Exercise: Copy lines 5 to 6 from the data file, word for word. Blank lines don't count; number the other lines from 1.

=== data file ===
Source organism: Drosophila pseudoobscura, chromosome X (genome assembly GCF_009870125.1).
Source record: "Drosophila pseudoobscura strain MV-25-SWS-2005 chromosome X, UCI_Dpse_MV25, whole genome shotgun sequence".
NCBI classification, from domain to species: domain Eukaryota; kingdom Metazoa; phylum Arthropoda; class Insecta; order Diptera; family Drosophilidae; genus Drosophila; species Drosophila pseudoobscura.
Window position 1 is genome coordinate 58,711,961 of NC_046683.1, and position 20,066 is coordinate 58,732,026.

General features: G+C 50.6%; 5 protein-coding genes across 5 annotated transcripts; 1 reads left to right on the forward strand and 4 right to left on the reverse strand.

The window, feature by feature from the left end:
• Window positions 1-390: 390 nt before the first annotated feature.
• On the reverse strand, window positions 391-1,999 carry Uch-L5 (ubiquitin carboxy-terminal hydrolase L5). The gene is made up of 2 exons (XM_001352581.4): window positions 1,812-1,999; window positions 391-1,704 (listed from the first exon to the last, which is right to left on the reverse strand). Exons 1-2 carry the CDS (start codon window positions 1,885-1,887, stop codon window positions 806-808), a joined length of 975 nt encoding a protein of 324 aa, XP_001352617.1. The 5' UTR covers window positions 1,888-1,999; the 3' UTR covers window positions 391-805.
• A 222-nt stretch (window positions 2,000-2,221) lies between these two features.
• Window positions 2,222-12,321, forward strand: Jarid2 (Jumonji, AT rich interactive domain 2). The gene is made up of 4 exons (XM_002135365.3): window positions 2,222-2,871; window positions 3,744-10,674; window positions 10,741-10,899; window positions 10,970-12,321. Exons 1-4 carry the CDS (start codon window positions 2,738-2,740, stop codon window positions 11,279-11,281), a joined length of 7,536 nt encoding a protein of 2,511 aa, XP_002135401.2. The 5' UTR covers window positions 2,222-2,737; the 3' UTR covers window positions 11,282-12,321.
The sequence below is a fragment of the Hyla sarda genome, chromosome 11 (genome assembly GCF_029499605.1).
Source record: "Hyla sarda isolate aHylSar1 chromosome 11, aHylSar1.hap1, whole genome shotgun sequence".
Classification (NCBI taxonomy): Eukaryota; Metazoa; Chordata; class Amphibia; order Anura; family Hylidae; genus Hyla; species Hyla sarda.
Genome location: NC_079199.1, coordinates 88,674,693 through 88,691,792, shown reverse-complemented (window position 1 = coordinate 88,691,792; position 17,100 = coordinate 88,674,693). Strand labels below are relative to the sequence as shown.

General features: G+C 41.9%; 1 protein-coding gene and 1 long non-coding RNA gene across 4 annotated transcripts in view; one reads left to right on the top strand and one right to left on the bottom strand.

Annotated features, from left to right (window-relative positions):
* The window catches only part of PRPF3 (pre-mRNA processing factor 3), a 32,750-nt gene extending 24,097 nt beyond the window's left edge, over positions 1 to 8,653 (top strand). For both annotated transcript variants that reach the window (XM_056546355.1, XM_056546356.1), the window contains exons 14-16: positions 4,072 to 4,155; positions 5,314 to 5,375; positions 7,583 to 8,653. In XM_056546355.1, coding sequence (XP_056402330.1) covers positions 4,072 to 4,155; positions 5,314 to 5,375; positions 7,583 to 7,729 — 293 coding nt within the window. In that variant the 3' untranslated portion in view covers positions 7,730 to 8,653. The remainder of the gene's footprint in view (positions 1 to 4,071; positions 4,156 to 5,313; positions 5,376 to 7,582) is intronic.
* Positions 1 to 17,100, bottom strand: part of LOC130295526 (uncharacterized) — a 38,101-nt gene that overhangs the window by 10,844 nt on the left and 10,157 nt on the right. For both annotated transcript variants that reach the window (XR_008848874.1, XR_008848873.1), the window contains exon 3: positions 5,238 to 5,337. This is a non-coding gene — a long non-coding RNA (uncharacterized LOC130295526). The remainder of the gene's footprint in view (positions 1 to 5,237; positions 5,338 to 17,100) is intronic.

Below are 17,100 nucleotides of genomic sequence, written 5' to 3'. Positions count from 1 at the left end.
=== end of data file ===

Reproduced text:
General features: G+C 50.6%; 5 protein-coding genes across 5 annotated transcripts; 1 reads left to right on the forward strand and 4 right to left on the reverse strand.

The window, feature by feature from the left end: